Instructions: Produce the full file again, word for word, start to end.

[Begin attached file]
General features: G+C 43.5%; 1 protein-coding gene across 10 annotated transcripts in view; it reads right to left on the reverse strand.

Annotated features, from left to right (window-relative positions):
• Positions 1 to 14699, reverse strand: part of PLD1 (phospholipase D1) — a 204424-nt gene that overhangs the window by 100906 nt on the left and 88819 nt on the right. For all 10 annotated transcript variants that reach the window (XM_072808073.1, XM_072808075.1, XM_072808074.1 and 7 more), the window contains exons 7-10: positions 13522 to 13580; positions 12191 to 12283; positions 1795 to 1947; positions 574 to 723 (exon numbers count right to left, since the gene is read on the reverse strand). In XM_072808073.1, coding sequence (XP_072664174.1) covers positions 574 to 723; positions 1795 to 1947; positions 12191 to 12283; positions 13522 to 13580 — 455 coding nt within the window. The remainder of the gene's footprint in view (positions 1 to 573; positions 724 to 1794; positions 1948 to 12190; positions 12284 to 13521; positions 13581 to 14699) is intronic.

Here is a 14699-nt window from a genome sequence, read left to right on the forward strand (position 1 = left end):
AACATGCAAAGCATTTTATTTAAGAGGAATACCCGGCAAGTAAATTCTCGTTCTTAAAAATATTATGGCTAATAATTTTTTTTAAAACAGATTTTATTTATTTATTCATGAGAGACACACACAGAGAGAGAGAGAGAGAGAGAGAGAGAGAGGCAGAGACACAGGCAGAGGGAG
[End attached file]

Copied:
General features: G+C 43.5%; 1 protein-coding gene across 10 annotated transcripts in view; it reads right to left on the reverse strand.

Annotated features, from left to right (window-relative positions):
• Positions 1 to 14699, reverse strand: part of PLD1 (phospholipase D1) — a 204424-nt gene that overhangs the window by 100906 nt on the left and 88819 nt on the right. For all 10 annotated transcript variants that reach the window (XM_072808073.1, XM_072808075.1, XM_072808074.1 and 7 more), the window contains exons 7-10: positions 13522 to 13580; positions 12191 to 12283; positions 1795 to 1947; positions 574 to 723 (exon numbers count right to left, since the gene is read on the reverse strand). In XM_072808073.1, coding sequence (XP_072664174.1) covers positions 574 to 723; positions 1795 to 1947; positions 12191 to 12283; positions 13522 to 13580 — 455 coding nt within the window. The remainder of the gene's footprint in view (positions 1 to 573; positions 724 to 1794; positions 1948 to 12190; positions 12284 to 13521; positions 13581 to 14699) is intronic.

Here is a 14699-nt window from a genome sequence, read left to right on the forward strand (position 1 = left end):
AACATGCAAAGCATTTTATTTAAGAGGAATACCCGGCAAGTAAATTCTCGTTCTTAAAAATATTATGGCTAATAATTTTTTTTAAAACAGATTTTATTTATTTATTCATGAGAGACACACACAGAGAGAGAGAGAGAGAGAGAGAGAGAGAGGCAGAGACACAGGCAGAGGGAG